Linked by a 2Km avenue of sphinxes to the Temple of Luxor, the Karnak Complex of Temples and Sanctuaries is vast and needs several days to explore thoroughly. Every Inch of stonework be it columns, pylons, walls or cenotaphs are carved, inscribed and/or smothered in Hieroglyphics and painted. Statues and Sphinxes everywhere !!
How they managed to construct and install so many HUGE structures in close proximity to each other with no machinery apart from human labour, ingenuity and brute force beggars belief !!! And of course no frigging Health & Safety to deal with, so the death and injury toll must have been extensive !!
Then back on the boat for a short trip downriver for more Temples & Tombs…
Most of the Day was spent sailing down the river towards Luxor. Navigating the Lock was just an excuse for the locals continuing to try to sell us stuff !
Arrived in Luxor in time to Main Temple “by Night”. Quite mindblowing..
Especially as it had spent most of the last couple of thousand years buried in sand & rubble until the Muslims build a mosque and minaret on top of it and someone decided to have a look and see what was underneath.
Then onto the Winter Palace Hotel for cocktails and a determined and successful mission to buy cotton shirts made from Egyptian cotton rather than the omnipresent Chinese variety !!
Next morning, off to the Valleys of The Kings & Queens with their various tombs and temples. Starting with Hatshepsut’s Temple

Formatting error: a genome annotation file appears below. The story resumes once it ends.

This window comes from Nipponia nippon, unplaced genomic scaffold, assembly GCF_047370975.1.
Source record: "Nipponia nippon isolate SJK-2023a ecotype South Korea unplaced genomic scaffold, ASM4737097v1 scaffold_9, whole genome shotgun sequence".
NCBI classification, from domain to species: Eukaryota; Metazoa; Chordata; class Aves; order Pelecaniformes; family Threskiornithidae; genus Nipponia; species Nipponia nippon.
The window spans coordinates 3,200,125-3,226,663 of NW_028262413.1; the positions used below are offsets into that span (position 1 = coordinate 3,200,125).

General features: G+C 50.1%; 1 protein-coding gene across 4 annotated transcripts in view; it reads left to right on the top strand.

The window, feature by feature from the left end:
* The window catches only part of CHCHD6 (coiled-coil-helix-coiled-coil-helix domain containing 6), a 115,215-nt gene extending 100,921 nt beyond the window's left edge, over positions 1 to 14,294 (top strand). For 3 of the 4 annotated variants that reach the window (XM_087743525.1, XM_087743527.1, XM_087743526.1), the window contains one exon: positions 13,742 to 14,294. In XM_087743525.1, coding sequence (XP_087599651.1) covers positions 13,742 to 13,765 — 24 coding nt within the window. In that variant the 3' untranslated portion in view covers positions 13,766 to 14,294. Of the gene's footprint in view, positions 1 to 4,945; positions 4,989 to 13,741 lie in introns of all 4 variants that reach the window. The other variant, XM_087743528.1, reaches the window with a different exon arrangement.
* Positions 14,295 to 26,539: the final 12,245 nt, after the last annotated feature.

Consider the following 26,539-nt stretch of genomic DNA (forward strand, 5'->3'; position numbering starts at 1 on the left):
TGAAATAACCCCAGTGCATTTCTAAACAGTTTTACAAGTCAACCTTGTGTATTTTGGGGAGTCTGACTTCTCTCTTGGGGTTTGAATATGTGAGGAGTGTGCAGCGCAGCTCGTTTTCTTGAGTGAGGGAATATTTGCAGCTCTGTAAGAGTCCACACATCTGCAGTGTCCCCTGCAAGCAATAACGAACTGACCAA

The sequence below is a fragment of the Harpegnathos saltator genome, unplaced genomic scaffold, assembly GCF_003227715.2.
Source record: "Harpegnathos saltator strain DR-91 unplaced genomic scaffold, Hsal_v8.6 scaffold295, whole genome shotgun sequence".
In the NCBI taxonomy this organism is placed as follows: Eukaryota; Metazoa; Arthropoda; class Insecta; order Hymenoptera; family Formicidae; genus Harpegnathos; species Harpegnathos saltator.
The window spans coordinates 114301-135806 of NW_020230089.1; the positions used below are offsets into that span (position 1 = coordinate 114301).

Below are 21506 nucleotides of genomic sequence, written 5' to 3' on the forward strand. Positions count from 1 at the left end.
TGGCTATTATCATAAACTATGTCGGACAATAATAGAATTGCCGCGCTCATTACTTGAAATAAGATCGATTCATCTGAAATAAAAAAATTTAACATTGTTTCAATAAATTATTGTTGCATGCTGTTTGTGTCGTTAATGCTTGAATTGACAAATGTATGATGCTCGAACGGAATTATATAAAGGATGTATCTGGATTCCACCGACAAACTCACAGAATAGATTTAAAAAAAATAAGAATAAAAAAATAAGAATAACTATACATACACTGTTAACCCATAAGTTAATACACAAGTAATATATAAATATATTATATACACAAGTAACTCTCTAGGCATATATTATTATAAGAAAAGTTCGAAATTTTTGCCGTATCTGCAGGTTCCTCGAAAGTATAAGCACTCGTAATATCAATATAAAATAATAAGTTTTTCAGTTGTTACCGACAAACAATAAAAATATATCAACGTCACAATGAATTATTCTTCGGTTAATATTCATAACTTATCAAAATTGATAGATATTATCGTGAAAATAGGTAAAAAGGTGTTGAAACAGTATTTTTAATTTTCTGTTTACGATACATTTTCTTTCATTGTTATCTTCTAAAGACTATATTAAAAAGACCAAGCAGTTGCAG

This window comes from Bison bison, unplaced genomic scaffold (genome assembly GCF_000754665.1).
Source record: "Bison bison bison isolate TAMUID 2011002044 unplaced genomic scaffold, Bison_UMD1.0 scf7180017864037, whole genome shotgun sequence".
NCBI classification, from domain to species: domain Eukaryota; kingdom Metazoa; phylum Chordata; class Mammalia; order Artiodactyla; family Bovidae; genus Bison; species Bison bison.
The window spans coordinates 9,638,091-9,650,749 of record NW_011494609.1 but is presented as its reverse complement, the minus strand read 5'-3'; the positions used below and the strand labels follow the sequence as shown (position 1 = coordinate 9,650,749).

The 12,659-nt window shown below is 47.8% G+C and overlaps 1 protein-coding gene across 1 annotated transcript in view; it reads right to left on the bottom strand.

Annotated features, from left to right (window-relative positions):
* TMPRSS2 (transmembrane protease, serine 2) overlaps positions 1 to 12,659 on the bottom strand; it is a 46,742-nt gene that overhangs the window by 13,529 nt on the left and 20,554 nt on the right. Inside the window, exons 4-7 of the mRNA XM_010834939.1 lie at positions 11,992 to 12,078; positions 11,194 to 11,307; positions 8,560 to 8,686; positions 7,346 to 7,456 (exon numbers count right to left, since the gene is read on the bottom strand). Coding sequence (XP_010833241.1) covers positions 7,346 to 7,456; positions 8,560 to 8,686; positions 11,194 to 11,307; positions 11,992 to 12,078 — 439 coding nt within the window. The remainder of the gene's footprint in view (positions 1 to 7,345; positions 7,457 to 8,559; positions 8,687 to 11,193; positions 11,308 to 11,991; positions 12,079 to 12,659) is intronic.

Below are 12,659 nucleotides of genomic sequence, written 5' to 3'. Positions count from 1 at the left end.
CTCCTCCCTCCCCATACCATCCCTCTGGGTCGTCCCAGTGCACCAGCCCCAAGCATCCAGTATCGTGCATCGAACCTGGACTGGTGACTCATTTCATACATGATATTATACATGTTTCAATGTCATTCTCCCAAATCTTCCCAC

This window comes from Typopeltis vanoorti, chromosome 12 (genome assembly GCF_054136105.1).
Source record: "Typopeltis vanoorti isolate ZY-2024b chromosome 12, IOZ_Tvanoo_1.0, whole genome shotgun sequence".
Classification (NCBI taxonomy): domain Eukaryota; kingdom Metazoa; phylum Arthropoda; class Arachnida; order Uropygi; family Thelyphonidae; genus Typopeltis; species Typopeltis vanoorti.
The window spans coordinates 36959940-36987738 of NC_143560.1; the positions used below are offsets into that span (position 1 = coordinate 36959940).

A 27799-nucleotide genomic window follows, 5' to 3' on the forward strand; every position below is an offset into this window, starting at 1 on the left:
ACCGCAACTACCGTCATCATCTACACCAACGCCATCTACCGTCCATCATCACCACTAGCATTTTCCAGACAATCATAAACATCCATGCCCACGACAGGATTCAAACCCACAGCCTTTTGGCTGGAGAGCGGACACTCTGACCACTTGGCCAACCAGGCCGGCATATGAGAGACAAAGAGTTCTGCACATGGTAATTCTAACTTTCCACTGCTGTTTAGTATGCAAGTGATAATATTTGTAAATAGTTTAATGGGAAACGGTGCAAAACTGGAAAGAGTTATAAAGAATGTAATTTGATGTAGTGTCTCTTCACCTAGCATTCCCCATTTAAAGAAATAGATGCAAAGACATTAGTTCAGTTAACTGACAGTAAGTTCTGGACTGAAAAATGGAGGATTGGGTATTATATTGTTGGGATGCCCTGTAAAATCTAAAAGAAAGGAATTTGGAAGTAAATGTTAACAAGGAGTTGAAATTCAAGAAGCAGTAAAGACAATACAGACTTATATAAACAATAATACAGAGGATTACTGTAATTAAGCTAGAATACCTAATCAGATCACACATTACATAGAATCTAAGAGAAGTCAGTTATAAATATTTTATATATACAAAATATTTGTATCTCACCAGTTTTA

And a couple of huge statues of Ramses
Onto the Valley of The Kings and an assortment of empty tombs, all covered in amazing carvings, paintings and hieroglyphs. The contents having been stolen way back though mostly have found their way into the worlds great museums. More of that later !
Back to the ship for lunch before an afternoon visit to the Temples of Karnak.
Originally carved out of the rock on the banks of The Nile during the reign of Ramses ll to glorify “himself”, with the slightly smaller adjacent temple dedicated to his favorite wife Nefertari. Built 3000 years ago it is an incredible feat of construction and engineering. The main facade with its four statues of – yes you’ve got it – Ramses, is 38 meters wide and 31 meters high. Apart from the inevitable tomb robbers it lay virtually undisturbed until it was “rediscovered” by a Swiss historian in 1813 virtually buried by a thick blanket of sand.
It was excavated by a series of European Archaeologists during the 19th century exposing its amazing carvings, hieroglyphs and inscriptions.
What makes it even more extraordinary, is that when threatened by the rising waters of Lake Nasser, following the construction of the Aswan High Dam in the 1960s, and after a global campaign, it was dismantled and reconstructed in all its former glory, at a site 90 meters higher to where it is today.
Back on the bus for the trip back to Aswan where we were back on the boat in time for lunch (yes we had to get up extremely early to avoid the midday sun etc !). Even so the temperature and humidity inside the temples made for a very soggy bunch of tourists !! That’s me holding the key of life which appears everywhere…….
After lunch we finally set sail downstream towards the riverside Temple at Kom Ombo:
Spot the stacks of mothballed or abandoned cruise ships !
The ancient Egyptian believed firmly in the afterlife and it it moved they mummified and buried it ! Kom Ombo was the center of the cult dedicated to Sobek, a man with the head of a crocodile, so a lot of mummified crocs……..